ChinaTown, directed by Roman Polanski, is a non-traditional hard-nosed detective film made in the 70's. The typical elements of character type are there; J.J. Gittes (a private detective in LA) played by Jack Nicholson is the central character, sharing the spotlight is Fay Dunaway playing the femme fatale Evelyn Mulwray. This film breaks all types of norms when compared to the hard-nosed detective films it is modeled after. The film is filled with allusions to the Big Sleep, especially taken from scenes of Marlowe and Vivian. Chinatown has formal elements indicative that it is going to be in the style of traditional Film Noir hardboiled detective, until you examine the characters' personalities next to the story content.
The end of the ChinaTown has a major change from films like the Big Sleep or even the Maltese Falcon. J.J. Gittes ends up with nothing. He loses the girl he loves to a bullet; he loses the girl he is trying to protect to the sinister villain Noah Cross. The last shot of the film leaves the audience with no hope for the future. Gettis is back in ChinaTown, the place he has an obvious contempt for, the city that took his ex wife's life. As the camera cranes upward opening the frame, and the crowd of Chinese people surrounds the scene, Gettis is escorted away, moving to the background. We are left with the impression of watching the retreat of someone who has just been bested and is going home alone in defeat with nothing but pain. This is a very dark ending, there is no hero getting the girl, or the split of emotions when the hero has to let the girl go to jail to uphold his code of honor for the murder of his partner. The audience is just left with a mostly empty frame.
Gettis is similar to Marlowe from the Big Sleep at first glance. Like Marlowe he once worked for the District Attorney and now is a private detective. Gettis also falls in love with the femme fatale character Evelyn, like Marlowe does for Vivian. Here is where most of the similarity between the characters stops. The hardboiled detective as a formal type is indicative of a protagonist
with sharp social skills, congeniality and a flawless demeanor. Gettis destroys this ritual. Gettis has moments when he is smooth; by in large he is a far cry from Bogart's portrayal of Marlowe. In one instance he hears a joke at the barbershop about a man learning how chinamen "Do" their wives. In the next scene Gettis is all excited to tell his associates the joke he just heard. While he tells the off color joke is the real Evelyn Mulwray , standing behind him waiting with her lawyer.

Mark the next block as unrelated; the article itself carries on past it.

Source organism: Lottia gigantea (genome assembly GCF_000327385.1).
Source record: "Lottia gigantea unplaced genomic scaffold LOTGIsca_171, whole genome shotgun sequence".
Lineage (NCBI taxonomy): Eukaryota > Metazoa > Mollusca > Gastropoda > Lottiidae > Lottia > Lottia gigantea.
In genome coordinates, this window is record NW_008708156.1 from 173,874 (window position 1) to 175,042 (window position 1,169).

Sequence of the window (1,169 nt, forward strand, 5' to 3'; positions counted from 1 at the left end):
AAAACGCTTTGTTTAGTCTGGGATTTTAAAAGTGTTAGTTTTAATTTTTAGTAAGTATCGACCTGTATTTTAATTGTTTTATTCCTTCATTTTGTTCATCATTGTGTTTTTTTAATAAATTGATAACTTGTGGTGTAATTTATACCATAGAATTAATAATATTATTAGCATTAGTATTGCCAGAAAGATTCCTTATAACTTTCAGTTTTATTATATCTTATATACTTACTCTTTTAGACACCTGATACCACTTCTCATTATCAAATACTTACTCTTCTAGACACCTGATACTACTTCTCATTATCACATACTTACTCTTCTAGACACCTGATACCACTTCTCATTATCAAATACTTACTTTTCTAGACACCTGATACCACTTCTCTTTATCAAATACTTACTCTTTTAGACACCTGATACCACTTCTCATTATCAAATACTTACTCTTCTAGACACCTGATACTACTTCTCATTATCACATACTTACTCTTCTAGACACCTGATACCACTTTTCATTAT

This would have never happened to Marlowe. Gattis looked like a fool.
Gettis couldn't get a one-liner right if his nose depended on it. Throughout the film Gettis is screwing up jokes or lines that were meant to be sharp and humorous. In opposition to Gettis, Marlowe is socially smooth and rather witty. You could almost say Gettis is clumsy and crass. The impression we are left with about Gettis is normalizing. Gettis loses the stature that comes with a protagonist filled with bravado. He comes off kind of plain, almost corny, a regular guy.
As a detective Gettis has done very well by himself. He has Venetian blinds in his office, wears a well-tailored white suit and seems to be wealthy from his trade. In contrast, Marlowe from the Big Sleep is barely getting by with P.I. work. It is implied that he isn't materialistic and it wouldn't out of character for him to do work
Pro bono. Gettis is a P.I. known mostly for divorce work (catching adultery) and spying on the unsuspecting. As a protagonist he doesn't come off very ethical. Polanski didn't make a character the audience would love right off the bat. Supplying Curly with pictures of his wife's adultery in the opening scene doesn't paint Gettis into a picture of the model for ethics.
Eveylyn Mulwray is no Vivian in the Big Sleep. Although Eveylyn plays the dark women like Vivian, is lying to protect her family like Vivian and is striking to look at like Vivian, there is little else akin between them. Evelyn for the most part does not possess the shear will and fire that Vivian has. She is almost weak in comparison, and a terrible liar. When Vivian gets caught in a lie, she acts as if she is insulted that Marlowe even questioned her. Evelyn on the